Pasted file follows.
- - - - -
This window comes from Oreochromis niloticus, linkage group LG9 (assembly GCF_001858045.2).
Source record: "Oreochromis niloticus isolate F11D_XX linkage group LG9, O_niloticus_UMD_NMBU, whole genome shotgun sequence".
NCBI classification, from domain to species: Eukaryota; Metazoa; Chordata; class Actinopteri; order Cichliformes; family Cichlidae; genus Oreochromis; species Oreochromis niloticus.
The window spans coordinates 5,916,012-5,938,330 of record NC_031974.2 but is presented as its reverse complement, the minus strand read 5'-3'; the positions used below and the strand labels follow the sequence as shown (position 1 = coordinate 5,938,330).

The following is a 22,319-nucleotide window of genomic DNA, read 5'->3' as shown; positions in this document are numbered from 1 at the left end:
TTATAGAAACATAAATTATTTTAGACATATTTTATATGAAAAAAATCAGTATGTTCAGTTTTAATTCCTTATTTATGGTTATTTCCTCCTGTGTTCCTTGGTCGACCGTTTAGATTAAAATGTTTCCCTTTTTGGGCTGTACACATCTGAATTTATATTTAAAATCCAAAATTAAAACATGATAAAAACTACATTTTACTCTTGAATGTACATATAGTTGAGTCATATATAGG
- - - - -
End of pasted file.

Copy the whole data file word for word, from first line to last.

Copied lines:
This window comes from Oreochromis niloticus, linkage group LG9 (assembly GCF_001858045.2).
Source record: "Oreochromis niloticus isolate F11D_XX linkage group LG9, O_niloticus_UMD_NMBU, whole genome shotgun sequence".
NCBI classification, from domain to species: Eukaryota; Metazoa; Chordata; class Actinopteri; order Cichliformes; family Cichlidae; genus Oreochromis; species Oreochromis niloticus.
The window spans coordinates 5,916,012-5,938,330 of record NC_031974.2 but is presented as its reverse complement, the minus strand read 5'-3'; the positions used below and the strand labels follow the sequence as shown (position 1 = coordinate 5,938,330).

The following is a 22,319-nucleotide window of genomic DNA, read 5'->3' as shown; positions in this document are numbered from 1 at the left end:
TTATAGAAACATAAATTATTTTAGACATATTTTATATGAAAAAAATCAGTATGTTCAGTTTTAATTCCTTATTTATGGTTATTTCCTCCTGTGTTCCTTGGTCGACCGTTTAGATTAAAATGTTTCCCTTTTTGGGCTGTACACATCTGAATTTATATTTAAAATCCAAAATTAAAACATGATAAAAACTACATTTTACTCTTGAATGTACATATAGTTGAGTCATATATAGG